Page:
Wikipedia assignment

How to Fix the World in One Keystroke, or Editing Wikipedia.
Many view on-line media, such as Wikipedia, as erroneous because it is on the internet and anyone can edit it. However, the idea behind Wikipedia is that contributors will increase the accuracy of the entrance through using and citing scholarly sources. Regardless, the reality is that much of the public (including many college students) relies upon Wikipedia. The scholarly community, therefore, should become actively involved in on-line information exchange, providing content derived from scholarly works, so that decisions made by the public (including museum and government officials) reflect the most accurate data and interpretations available. You will help this process by culling information from scholarly resources and editing Wikipedia pages so that they represent the best knowledge available. Similarly, this is a way for students, who frequently write papers to professors, to have their work “published” in the open. You will change the world- okay, just a little piece of it, but it’s a start.

Goal of the Assignment:
To ensure that selected Wikipedia articles reflect the most accurate interpretations of archaeological and ethnohistoric sources and those sources are correctly referenced.

Details of the Assignment:
For this assignment, you will be working with a partner. You will each be graded on your own contribution, but will work and present as a group.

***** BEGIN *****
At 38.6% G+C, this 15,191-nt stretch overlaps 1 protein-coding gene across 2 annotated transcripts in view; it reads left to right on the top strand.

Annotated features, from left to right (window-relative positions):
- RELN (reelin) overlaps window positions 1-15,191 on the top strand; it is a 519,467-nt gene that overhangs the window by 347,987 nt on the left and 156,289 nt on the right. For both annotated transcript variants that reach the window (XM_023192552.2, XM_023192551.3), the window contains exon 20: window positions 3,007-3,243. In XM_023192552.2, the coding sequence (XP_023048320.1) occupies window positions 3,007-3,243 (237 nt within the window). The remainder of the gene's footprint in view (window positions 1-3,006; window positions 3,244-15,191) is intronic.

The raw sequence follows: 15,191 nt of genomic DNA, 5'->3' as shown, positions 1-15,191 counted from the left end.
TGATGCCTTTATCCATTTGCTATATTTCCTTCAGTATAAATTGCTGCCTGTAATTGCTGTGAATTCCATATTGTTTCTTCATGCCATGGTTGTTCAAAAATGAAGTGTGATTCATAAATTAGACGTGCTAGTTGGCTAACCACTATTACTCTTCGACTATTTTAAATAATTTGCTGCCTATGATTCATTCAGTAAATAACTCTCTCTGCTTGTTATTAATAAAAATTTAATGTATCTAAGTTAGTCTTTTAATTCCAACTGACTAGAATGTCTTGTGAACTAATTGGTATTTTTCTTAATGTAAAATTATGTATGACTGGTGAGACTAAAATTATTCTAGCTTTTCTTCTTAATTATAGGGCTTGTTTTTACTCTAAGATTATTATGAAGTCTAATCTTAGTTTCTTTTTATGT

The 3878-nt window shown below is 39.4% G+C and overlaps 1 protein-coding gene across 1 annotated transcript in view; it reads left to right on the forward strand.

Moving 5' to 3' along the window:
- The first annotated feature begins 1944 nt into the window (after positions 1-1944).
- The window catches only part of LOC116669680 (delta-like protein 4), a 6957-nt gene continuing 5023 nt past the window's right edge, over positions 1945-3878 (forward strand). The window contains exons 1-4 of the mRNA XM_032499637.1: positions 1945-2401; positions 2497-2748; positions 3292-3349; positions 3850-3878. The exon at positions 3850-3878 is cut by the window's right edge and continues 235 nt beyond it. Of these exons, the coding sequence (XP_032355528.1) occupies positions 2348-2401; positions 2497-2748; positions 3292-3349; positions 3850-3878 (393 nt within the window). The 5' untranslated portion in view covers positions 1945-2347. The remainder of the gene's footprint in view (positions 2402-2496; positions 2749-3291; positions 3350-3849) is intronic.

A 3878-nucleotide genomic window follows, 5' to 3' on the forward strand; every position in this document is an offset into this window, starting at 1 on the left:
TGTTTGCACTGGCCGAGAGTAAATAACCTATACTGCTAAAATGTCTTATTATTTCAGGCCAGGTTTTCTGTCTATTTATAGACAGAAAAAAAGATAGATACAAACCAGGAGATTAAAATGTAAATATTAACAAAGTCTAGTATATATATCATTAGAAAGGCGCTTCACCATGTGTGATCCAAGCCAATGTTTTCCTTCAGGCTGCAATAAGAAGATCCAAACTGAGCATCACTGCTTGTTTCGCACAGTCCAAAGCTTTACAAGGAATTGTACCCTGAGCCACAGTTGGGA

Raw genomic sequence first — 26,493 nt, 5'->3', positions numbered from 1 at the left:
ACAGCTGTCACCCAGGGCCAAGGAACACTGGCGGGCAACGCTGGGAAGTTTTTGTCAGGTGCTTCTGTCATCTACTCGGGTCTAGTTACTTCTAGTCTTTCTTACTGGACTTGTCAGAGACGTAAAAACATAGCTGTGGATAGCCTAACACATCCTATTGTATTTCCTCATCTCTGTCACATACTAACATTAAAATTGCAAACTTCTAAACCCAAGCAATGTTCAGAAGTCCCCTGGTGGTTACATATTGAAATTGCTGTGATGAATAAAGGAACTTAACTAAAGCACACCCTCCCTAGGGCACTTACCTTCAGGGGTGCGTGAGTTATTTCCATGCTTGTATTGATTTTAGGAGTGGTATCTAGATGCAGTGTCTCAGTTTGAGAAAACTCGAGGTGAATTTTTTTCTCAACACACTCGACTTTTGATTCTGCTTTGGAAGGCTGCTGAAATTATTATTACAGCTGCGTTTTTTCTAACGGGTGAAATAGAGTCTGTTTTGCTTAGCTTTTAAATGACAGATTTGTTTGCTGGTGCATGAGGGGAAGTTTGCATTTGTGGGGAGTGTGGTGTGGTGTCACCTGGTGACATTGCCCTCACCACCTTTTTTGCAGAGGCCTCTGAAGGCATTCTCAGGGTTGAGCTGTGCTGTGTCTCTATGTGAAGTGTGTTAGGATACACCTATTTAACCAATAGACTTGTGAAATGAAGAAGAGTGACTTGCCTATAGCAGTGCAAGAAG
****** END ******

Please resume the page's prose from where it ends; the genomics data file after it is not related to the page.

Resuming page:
First, you will need to decide upon a Wikipedia page to edit. Begin with those topics that we have clearly discussed in class (for the first section of class on the “Aztecs” Wikipedia pages to start with might be Teotihuacan, Tenochtitlan, or Aztec). From those pages, check out the other pages that they are linked to. These often include specific sites, parts of sites or cultural practices. You can change any page (large or small, or even add a new one), but you must make the contributions listed below. You will need to submit a page, or a section of a page, that you will be editing.

Types of Changes:
Make changes that
1. increase references to scholarly resources
2. increase the degree to which the entry represents the best scholarship
3. increase clarity of the entry
4. decrease the amount of information that clearly contradicts scholarly works
1. Be careful, do NOT remove anything unless you are sure it is inaccurate or problematic.
5. increase connections with other Wikipedia entries

Before you make any changes:
Register with Wikipedia. In the upper right hand side of the Wikipedia main screen, you will see “Log in/Create Account”- click it. Create a username (different than your email) and password. You are now ready to go. Please submit your username to me, asap. I can only count changes made with this username!

Length of your contribution. That is a tough one, because different pages start at different stages. I expect your contribution to be approximately 1-2 pages (if typed out separately). However, since the assignment is really about increasing accuracy, this is only an estimate.